The Saint Paul de Vence village stands high up on a hill.
Apart from Cannes, Nice and Monaco there are many other places of interest in the French Riviera.
If you still have time after visiting the three principal cities above you can head for a number of other lesser-known destinations such as Saint Paul de Vence or Gourdon, both of which are medieval villages, and Grasse, the perfume town. Then there is the small but world-renowned port of Saint-Tropez. Near to Saint-Tropez is Port Grimaud, a sort of water town with numerous bridges.
Here are some photos and descriptions of them.
Saint Paul de Vence
Saint Paul de Vence is a quaint little medieval village in the French Riviera which is of particular interest to art lovers. Built at the very top of a hill and surrounded by ramparts it is about 26 kms from Cannes. It's home to quite a number of famous artists, painters and writers (the most famous among them being Marc Chagall, who was buried in St. Paul's cemetery) and its narrow alleys are lined with mostly small-scale art gallery shops. It was also here in Saint Paul de Vence that Yves Montand and Simone Signoret met for the first time. While here art buffs should make it a point to visit the recently renovated Maeght Foundation nearly a km away.
Note: Click on any photo below to reproduce its original size and press the F11 button on your keyboard to fill the whole screen (press F11 again to go back to where you were). All the photos were taken in May 2010.
SAINT PAUL DE VENCE IN PICTURES
This fountain is a landmark in the village.
One of its numerous narrow but picturesque alleys.
The ramparts that surround the Saint Paul de Vence village. One of its most prominent inhabitants was Marc Chagall, considered to be "the last survivor of the first generation of European modernists." He was buried in the Saint Paul de Vence cemetery here.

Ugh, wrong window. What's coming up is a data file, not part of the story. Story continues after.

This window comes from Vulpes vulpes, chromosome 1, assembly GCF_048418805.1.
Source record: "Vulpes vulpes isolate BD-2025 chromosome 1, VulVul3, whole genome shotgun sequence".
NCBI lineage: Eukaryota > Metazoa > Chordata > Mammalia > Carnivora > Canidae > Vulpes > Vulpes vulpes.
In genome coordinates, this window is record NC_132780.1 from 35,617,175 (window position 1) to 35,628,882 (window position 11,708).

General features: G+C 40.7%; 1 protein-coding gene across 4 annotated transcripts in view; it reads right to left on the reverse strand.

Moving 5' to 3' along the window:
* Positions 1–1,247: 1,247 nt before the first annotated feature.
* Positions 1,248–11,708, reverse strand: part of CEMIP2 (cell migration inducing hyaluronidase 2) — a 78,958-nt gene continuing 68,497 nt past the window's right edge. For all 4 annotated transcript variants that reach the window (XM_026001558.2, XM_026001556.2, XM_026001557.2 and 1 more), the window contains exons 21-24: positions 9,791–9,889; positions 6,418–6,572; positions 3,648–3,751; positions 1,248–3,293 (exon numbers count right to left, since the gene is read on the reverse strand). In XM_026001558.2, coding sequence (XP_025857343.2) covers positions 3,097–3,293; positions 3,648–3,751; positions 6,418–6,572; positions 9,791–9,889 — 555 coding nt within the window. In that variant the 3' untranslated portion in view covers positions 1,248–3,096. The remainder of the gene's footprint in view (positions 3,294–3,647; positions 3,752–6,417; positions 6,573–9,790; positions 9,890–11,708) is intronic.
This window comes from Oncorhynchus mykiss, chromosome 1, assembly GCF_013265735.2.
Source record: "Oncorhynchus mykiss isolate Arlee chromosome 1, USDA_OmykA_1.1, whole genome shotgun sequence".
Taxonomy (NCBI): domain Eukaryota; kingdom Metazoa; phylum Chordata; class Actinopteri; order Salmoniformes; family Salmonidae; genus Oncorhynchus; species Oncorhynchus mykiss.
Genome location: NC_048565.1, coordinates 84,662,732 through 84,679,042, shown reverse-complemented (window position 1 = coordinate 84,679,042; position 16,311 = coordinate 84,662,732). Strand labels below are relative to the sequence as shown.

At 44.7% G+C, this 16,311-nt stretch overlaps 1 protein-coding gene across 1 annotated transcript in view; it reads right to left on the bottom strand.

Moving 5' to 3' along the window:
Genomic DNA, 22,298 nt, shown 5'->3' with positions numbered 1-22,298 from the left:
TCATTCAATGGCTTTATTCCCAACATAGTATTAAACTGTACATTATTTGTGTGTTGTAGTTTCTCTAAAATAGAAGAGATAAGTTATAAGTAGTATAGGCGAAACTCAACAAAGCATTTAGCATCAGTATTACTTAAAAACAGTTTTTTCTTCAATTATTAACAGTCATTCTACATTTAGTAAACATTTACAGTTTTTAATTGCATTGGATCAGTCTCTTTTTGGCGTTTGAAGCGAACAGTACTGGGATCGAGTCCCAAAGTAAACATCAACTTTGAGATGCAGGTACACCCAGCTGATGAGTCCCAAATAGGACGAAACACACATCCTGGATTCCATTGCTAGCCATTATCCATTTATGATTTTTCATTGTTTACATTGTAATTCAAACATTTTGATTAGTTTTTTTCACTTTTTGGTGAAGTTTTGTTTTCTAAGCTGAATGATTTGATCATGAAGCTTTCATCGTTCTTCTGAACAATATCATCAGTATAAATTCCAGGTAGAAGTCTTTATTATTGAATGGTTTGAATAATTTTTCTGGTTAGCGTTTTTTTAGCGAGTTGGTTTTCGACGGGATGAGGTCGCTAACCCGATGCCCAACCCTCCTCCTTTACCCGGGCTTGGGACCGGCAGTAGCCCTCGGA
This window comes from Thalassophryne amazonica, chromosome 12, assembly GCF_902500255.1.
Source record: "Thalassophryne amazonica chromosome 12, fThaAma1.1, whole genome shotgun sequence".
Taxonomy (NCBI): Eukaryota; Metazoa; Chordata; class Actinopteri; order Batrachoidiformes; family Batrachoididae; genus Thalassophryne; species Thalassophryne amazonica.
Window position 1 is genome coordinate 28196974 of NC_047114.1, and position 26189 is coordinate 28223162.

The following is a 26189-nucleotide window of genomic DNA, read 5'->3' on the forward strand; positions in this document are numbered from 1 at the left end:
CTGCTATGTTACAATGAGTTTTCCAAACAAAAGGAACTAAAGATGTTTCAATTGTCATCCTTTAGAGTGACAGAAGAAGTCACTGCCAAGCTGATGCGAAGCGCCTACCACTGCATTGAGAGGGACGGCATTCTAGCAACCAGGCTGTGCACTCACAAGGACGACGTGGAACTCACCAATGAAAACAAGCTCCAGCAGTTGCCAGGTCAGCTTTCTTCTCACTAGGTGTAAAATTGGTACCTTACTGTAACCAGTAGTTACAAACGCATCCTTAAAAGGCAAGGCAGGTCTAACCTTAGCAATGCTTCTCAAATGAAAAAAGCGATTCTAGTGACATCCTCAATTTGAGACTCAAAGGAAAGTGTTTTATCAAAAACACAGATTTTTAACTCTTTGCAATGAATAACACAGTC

From Saint Paul de Vence you can continue on to Gourdon, another quaint and rocky hillside village, standing 760m high. On the way you will pass by the Pont-du-Loup village. Watch out for a couple of scenic cascades on the way. Driving up there could be a vertiginous experience so be warned! From here one can have a magnificent and unobstructed view of the French Riviera, all the way from Nice to Theoule.
A breathtaking view of the surrounding vegetation and mountains.
Another panoramic view from Gourdon.
A touch of modernity at a street in the medieval village of Gourdon.
Seafront view of Saint-Tropez.
Saint-Tropez (pronounced tro-pay) owes its world-wide reputation mainly to Brigitte Bardot, France's own Marilyn Monroe, who lived here much of her life. Though it started out as a quiet fishing village, the port at Saint-Tropez now attracts many posh and luxurious yachts and with them, of course their opulent owners. No wonder Saint-Tropez is reputed to be a place for jet-setters and millionaires! On the menu of a terrace bar here I was not able to find "coffee" (or rather café) mentioned anywhere. Instead there was café gourmand (which in simple terms means coffee with cake) costing 12 euros (15 USD). To use the toilet in some of the posh places be prepared to leave a 10-euro banknote as tips. But then this is Saint-Tropez and there is a price to pay for being able to rub shoulders with the likes of Beyoncé, Bruce Willis or Alicia Keys!
However, despite being the playground of the wealthy (or rather because of it), Saint-Tropez keeps on attracting hordes of not-at-all-wealthy but curious visitors, especially in summer.
Signboard in the port of Saint-Tropez.
The busy port of Saint-Tropez with its numerous luxurious yachts.
Next to the port are numerous restaurants and souvenir shops.
Port Grimaud, the water town
Near to Saint-Tropez is Port Grimaud, a sort of water town with numerous bridges, a little Venice of sorts. A barge ride along its waters offers the visitor an interesting experience.
View of Port Grimaud.
Barge ride in Port Grimaud starts here.
Port Grimaud - France's own water town.
Grasse, the perfume town
It is said that two-thirds of the entire French perfume production comes from its factories in the little town (some would consider it a village) of Grasse, making Grasse the world's capital of perfume. In fact two of them, Fragonard and Galimard have been in existence since the 18th century. A third, Molinard was founded in 1849. All of them offer guided tours to explain the whole process of perfume-making. To go there the car will have to climb up a series of peaks leaving behind you deep ravines so those who suffer from vertigo would be advised not to drive!
Perfume bottles on display in showcases.
Part of the perfume laboratory.
Map shows where the essences that go into the making of a perfume come from.